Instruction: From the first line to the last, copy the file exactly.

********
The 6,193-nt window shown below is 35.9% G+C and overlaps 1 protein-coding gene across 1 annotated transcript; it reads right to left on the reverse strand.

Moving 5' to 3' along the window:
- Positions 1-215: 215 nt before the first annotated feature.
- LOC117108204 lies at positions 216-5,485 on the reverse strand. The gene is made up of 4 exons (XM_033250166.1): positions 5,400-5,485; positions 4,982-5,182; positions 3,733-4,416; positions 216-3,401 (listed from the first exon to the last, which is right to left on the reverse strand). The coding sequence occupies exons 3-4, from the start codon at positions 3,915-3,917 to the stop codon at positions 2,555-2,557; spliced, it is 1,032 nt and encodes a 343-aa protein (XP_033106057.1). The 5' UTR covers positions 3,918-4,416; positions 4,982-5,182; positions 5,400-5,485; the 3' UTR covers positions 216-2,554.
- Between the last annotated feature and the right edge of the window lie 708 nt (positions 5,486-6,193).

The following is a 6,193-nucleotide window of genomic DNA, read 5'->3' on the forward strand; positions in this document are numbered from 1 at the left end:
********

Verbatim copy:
The 6,193-nt window shown below is 35.9% G+C and overlaps 1 protein-coding gene across 1 annotated transcript; it reads right to left on the reverse strand.

Moving 5' to 3' along the window:
- Positions 1-215: 215 nt before the first annotated feature.
- LOC117108204 lies at positions 216-5,485 on the reverse strand. The gene is made up of 4 exons (XM_033250166.1): positions 5,400-5,485; positions 4,982-5,182; positions 3,733-4,416; positions 216-3,401 (listed from the first exon to the last, which is right to left on the reverse strand). The coding sequence occupies exons 3-4, from the start codon at positions 3,915-3,917 to the stop codon at positions 2,555-2,557; spliced, it is 1,032 nt and encodes a 343-aa protein (XP_033106057.1). The 5' UTR covers positions 3,918-4,416; positions 4,982-5,182; positions 5,400-5,485; the 3' UTR covers positions 216-2,554.
- Between the last annotated feature and the right edge of the window lie 708 nt (positions 5,486-6,193).

The following is a 6,193-nucleotide window of genomic DNA, read 5'->3' on the forward strand; positions in this document are numbered from 1 at the left end: